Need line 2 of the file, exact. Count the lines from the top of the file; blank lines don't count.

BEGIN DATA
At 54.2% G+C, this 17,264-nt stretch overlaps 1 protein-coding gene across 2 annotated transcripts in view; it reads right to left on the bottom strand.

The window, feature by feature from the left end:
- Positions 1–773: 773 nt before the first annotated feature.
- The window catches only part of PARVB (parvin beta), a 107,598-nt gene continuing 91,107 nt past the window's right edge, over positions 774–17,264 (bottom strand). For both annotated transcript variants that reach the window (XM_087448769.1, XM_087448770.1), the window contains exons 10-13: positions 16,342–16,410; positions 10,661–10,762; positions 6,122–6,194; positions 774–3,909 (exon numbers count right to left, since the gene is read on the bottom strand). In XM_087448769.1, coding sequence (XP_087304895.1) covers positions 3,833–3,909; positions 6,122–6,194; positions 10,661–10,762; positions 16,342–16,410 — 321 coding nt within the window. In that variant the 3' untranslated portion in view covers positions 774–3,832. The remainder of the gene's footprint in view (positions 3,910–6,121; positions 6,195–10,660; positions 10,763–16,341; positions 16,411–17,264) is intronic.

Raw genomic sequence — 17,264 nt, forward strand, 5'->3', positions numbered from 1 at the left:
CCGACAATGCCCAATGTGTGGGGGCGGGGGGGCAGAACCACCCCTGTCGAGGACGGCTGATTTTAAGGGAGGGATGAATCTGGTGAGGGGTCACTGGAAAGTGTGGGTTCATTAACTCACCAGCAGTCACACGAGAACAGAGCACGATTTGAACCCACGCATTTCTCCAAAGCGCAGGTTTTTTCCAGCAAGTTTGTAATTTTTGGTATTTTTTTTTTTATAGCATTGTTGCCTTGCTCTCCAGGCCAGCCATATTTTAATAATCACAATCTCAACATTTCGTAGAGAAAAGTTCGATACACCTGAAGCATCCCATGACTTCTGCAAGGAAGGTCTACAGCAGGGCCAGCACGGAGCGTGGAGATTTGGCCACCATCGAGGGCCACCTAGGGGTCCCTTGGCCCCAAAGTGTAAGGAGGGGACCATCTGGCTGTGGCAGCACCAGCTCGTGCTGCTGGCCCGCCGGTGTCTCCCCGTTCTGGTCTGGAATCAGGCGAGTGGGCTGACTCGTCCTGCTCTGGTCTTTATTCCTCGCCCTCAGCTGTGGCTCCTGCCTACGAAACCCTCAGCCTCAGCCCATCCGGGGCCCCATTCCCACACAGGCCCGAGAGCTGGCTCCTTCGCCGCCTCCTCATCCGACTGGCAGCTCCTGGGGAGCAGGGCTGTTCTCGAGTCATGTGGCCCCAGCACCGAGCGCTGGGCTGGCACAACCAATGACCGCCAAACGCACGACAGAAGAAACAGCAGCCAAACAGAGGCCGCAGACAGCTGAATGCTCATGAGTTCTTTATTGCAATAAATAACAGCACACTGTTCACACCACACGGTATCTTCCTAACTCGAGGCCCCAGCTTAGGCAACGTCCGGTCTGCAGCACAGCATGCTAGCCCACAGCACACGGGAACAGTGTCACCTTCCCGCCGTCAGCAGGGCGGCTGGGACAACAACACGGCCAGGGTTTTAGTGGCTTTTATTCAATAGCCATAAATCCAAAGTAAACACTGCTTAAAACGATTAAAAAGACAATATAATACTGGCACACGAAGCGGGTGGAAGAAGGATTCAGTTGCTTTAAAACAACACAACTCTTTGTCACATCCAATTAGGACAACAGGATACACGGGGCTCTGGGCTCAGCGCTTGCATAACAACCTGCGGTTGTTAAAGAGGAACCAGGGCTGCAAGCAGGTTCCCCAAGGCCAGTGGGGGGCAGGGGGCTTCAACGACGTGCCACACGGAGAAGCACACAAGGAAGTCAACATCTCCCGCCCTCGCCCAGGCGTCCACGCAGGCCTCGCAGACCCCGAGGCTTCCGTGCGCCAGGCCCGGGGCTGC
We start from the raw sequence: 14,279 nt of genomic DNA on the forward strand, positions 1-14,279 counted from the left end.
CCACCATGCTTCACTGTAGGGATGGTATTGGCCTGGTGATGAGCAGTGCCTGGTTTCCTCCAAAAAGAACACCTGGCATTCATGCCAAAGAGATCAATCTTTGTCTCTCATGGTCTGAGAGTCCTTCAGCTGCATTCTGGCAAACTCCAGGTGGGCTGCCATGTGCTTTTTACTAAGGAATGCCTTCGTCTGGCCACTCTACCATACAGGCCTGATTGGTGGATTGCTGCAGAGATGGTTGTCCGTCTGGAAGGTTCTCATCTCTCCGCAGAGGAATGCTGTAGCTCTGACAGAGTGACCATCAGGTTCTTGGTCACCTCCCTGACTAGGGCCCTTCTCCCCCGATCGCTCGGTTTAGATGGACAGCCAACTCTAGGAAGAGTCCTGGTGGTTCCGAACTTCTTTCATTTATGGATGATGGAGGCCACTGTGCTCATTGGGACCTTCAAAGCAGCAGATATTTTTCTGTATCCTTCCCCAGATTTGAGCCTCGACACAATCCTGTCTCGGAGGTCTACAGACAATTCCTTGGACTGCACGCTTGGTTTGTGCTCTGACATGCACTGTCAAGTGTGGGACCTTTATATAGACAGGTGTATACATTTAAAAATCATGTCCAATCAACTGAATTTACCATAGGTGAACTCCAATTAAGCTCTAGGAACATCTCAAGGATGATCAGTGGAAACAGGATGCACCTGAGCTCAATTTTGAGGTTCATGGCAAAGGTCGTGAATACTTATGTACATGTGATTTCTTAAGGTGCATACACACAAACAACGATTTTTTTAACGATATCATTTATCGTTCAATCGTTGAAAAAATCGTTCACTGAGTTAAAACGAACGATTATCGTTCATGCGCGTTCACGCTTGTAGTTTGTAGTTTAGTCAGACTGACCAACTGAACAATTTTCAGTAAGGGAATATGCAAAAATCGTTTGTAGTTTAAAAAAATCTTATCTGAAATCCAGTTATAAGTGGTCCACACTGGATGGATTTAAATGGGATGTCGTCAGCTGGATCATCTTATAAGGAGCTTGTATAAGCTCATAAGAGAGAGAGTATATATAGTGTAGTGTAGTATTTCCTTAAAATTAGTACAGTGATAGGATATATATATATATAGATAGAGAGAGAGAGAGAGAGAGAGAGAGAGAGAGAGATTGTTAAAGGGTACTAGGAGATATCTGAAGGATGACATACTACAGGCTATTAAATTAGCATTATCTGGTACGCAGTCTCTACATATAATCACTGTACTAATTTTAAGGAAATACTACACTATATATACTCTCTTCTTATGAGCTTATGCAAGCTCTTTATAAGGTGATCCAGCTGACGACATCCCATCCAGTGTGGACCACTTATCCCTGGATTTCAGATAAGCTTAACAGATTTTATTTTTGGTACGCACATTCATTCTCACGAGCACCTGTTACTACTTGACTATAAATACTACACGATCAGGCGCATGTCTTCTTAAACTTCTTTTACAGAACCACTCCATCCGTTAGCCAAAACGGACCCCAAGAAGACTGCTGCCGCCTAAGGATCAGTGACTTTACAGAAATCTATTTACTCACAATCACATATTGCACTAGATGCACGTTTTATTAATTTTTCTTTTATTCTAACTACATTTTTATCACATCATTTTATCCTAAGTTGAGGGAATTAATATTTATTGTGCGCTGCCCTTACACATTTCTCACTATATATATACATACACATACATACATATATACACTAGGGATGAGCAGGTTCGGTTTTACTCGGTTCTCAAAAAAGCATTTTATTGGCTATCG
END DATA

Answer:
The window, feature by feature from the left end: